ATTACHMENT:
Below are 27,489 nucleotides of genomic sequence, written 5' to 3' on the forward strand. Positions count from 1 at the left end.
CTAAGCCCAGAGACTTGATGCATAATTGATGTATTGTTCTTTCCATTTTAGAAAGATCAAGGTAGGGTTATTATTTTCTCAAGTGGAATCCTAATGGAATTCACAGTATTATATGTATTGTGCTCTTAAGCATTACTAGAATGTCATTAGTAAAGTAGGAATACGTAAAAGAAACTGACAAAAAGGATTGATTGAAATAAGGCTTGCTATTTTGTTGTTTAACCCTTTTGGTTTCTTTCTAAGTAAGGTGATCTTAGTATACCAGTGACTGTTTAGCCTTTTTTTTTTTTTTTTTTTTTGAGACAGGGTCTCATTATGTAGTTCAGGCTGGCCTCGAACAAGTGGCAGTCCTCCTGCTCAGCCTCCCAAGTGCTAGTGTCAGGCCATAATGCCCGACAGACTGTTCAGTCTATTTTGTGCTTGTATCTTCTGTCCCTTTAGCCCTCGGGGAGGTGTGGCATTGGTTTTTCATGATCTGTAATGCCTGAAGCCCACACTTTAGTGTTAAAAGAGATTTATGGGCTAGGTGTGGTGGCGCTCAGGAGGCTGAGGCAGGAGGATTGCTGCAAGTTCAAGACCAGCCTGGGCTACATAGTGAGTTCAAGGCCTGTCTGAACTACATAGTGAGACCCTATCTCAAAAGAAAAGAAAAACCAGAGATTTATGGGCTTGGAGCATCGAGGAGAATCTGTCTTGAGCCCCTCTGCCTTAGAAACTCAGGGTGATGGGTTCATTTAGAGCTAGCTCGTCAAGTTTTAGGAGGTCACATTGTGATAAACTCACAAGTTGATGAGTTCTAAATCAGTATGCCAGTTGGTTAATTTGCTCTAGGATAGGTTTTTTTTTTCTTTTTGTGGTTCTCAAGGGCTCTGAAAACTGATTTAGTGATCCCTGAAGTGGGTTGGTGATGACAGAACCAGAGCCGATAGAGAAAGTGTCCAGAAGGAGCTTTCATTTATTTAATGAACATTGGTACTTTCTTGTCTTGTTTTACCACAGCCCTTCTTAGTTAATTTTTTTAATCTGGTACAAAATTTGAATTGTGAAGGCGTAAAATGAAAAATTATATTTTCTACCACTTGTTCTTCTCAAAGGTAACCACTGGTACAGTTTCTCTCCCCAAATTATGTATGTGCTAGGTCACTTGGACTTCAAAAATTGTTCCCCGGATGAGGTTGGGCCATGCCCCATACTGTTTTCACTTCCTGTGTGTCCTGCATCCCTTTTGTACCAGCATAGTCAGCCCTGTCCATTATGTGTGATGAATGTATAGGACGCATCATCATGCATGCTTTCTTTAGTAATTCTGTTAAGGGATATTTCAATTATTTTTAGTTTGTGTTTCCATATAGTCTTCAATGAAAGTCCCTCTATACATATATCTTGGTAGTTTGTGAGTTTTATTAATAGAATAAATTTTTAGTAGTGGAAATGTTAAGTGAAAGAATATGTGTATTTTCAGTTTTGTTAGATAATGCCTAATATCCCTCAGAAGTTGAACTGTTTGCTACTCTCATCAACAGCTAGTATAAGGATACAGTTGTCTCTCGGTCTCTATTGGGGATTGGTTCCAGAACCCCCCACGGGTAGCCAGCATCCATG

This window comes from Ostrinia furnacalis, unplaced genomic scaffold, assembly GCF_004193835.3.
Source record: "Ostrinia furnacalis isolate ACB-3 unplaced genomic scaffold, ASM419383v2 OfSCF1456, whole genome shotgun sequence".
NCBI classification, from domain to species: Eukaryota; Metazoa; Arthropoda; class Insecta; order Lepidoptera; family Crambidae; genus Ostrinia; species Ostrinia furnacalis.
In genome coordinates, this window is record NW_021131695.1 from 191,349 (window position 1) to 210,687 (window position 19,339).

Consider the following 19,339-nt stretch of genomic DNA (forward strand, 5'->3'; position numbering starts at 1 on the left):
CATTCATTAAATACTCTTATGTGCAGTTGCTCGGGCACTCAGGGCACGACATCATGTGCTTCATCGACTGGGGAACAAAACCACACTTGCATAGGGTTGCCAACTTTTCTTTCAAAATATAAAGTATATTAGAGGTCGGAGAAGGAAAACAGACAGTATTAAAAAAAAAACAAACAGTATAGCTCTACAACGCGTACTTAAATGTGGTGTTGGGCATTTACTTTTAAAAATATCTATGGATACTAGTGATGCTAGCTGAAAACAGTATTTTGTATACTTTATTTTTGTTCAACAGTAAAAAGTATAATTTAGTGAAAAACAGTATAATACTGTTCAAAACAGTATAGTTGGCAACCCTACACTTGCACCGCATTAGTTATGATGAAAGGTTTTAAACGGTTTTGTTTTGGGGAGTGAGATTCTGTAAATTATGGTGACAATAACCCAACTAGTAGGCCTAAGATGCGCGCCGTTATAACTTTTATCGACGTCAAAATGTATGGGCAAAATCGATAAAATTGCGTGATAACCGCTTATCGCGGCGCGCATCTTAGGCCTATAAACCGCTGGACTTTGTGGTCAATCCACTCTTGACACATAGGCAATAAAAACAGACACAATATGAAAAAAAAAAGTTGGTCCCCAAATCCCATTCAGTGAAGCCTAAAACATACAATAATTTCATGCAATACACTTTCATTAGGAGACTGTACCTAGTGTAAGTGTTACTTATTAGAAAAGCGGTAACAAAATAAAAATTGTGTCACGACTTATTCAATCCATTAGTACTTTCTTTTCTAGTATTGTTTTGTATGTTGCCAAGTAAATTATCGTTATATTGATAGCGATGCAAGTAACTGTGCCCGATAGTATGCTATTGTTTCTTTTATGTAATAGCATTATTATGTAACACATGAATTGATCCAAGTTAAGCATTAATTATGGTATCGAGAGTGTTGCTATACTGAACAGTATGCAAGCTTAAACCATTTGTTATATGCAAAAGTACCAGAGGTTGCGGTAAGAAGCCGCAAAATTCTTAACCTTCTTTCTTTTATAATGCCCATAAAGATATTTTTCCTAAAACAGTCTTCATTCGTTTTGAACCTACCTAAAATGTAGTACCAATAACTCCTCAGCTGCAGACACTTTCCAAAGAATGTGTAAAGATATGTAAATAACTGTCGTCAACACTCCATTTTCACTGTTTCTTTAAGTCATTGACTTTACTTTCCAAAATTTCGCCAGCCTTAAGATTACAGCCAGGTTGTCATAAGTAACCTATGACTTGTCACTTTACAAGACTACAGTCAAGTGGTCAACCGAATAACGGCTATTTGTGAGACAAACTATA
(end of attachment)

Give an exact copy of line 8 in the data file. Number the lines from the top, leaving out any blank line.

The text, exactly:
CATTCATTAAATACTCTTATGTGCAGTTGCTCGGGCACTCAGGGCACGACATCATGTGCTTCATCGACTGGGGAACAAAACCACACTTGCATAGGGTTGCCAACTTTTCTTTCAAAATATAAAGTATATTAGAGGTCGGAGAAGGAAAACAGACAGTATTAAAAAAAAAACAAACAGTATAGCTCTACAACGCGTACTTAAATGTGGTGTTGGGCATTTACTTTTAAAAATATCTATGGATACTAGTGATGCTAGCTGAAAACAGTATTTTGTATACTTTATTTTTGTTCAACAGTAAAAAGTATAATTTAGTGAAAAACAGTATAATACTGTTCAAAACAGTATAGTTGGCAACCCTACACTTGCACCGCATTAGTTATGATGAAAGGTTTTAAACGGTTTTGTTTTGGGGAGTGAGATTCTGTAAATTATGGTGACAATAACCCAACTAGTAGGCCTAAGATGCGCGCCGTTATAACTTTTATCGACGTCAAAATGTATGGGCAAAATCGATAAAATTGCGTGATAACCGCTTATCGCGGCGCGCATCTTAGGCCTATAAACCGCTGGACTTTGTGGTCAATCCACTCTTGACACATAGGCAATAAAAACAGACACAATATGAAAAAAAAAAGTTGGTCCCCAAATCCCATTCAGTGAAGCCTAAAACATACAATAATTTCATGCAATACACTTTCATTAGGAGACTGTACCTAGTGTAAGTGTTACTTATTAGAAAAGCGGTAACAAAATAAAAATTGTGTCACGACTTATTCAATCCATTAGTACTTTCTTTTCTAGTATTGTTTTGTATGTTGCCAAGTAAATTATCGTTATATTGATAGCGATGCAAGTAACTGTGCCCGATAGTATGCTATTGTTTCTTTTATGTAATAGCATTATTATGTAACACATGAATTGATCCAAGTTAAGCATTAATTATGGTATCGAGAGTGTTGCTATACTGAACAGTATGCAAGCTTAAACCATTTGTTATATGCAAAAGTACCAGAGGTTGCGGTAAGAAGCCGCAAAATTCTTAACCTTCTTTCTTTTATAATGCCCATAAAGATATTTTTCCTAAAACAGTCTTCATTCGTTTTGAACCTACCTAAAATGTAGTACCAATAACTCCTCAGCTGCAGACACTTTCCAAAGAATGTGTAAAGATATGTAAATAACTGTCGTCAACACTCCATTTTCACTGTTTCTTTAAGTCATTGACTTTACTTTCCAAAATTTCGCCAGCCTTAAGATTACAGCCAGGTTGTCATAAGTAACCTATGACTTGTCACTTTACAAGACTACAGTCAAGTGGTCAACCGAATAACGGCTATTTGTGAGACAAACTATA